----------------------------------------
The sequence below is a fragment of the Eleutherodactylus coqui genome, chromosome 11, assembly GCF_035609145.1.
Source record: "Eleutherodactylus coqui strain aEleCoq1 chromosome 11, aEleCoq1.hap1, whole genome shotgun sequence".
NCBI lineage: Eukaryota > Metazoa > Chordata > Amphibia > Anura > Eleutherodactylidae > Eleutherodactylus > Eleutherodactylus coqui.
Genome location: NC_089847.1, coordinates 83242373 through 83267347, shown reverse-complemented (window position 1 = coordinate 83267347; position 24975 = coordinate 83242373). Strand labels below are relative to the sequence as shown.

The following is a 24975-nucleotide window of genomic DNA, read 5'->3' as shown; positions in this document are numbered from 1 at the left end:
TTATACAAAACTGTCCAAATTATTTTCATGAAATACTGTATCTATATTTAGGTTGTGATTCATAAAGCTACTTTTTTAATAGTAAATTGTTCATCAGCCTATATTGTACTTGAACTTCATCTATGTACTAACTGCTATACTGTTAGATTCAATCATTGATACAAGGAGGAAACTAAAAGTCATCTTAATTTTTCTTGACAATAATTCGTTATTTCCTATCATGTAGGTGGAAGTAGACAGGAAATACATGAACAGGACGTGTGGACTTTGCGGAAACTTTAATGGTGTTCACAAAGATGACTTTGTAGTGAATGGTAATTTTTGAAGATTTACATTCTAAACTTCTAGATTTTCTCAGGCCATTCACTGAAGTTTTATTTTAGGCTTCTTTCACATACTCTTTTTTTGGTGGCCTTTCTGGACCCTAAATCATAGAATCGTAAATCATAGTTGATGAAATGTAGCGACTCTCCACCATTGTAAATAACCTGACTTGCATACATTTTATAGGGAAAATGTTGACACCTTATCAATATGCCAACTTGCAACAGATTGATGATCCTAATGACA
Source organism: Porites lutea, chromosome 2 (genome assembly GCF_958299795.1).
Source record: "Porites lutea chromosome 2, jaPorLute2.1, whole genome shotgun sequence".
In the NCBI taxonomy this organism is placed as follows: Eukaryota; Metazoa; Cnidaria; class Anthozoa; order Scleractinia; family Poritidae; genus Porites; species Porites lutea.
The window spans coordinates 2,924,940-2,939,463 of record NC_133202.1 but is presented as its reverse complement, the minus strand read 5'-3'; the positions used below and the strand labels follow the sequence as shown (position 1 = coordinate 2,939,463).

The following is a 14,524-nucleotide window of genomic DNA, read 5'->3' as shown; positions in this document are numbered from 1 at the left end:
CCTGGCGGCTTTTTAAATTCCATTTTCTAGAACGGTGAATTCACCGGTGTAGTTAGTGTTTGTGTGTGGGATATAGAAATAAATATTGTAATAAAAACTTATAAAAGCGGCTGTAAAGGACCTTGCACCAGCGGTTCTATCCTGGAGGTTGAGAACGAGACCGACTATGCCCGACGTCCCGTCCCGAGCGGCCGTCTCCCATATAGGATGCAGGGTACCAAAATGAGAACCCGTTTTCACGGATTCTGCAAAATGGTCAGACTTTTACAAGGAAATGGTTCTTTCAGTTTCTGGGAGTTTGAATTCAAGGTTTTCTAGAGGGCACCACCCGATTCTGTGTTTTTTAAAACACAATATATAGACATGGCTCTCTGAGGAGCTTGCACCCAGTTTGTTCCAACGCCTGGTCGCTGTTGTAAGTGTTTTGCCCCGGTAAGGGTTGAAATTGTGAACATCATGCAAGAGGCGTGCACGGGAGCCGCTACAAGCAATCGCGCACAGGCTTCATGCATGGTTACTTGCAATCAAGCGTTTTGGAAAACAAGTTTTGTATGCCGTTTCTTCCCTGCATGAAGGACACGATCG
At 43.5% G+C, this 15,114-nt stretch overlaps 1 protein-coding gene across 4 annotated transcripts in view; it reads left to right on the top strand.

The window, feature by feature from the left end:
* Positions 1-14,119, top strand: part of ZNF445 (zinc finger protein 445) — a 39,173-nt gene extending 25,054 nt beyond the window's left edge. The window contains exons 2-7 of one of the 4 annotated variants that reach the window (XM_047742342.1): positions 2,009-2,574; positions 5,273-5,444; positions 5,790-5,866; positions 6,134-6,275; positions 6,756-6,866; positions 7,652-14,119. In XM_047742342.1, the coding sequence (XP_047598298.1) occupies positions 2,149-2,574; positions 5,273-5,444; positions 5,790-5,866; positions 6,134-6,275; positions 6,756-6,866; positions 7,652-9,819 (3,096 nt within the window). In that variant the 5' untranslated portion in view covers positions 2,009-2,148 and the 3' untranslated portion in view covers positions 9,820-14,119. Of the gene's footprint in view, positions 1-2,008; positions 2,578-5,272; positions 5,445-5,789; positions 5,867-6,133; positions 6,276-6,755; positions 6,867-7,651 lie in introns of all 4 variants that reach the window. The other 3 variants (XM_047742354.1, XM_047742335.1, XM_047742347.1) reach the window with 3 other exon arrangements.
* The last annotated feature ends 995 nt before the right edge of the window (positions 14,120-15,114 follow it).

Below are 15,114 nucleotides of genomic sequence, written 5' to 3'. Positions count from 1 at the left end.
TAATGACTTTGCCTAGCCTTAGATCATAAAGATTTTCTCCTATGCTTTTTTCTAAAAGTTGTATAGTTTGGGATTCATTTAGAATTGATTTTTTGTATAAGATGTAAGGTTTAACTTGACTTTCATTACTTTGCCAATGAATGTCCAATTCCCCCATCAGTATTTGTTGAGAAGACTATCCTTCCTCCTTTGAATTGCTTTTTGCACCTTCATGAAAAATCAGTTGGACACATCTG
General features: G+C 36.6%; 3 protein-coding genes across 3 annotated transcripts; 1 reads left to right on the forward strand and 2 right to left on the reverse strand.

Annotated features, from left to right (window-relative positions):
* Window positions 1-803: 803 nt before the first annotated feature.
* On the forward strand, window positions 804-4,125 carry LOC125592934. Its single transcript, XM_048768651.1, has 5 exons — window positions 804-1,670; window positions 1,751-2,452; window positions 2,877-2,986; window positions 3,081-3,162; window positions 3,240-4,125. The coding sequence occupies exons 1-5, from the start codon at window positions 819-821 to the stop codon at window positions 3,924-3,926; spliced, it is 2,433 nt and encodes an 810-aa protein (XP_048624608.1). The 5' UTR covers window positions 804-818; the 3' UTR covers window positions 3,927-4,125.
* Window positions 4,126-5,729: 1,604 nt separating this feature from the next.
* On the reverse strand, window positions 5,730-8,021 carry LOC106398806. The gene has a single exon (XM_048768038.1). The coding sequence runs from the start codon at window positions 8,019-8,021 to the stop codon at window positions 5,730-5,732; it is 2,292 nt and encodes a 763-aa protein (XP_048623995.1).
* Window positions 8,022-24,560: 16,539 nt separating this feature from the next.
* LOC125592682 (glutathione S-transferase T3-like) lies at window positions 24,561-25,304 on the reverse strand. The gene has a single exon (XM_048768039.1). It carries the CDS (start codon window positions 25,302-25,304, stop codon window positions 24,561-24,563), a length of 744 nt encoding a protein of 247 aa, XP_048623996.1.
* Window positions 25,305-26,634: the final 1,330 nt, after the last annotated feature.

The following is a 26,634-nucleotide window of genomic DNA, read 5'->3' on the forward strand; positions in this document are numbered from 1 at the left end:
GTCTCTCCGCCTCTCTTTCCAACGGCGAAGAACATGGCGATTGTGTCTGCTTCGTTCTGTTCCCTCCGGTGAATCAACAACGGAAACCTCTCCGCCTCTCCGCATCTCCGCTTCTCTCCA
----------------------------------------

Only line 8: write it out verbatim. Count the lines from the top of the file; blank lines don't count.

Source record: "Porites lutea chromosome 2, jaPorLute2.1, whole genome shotgun sequence".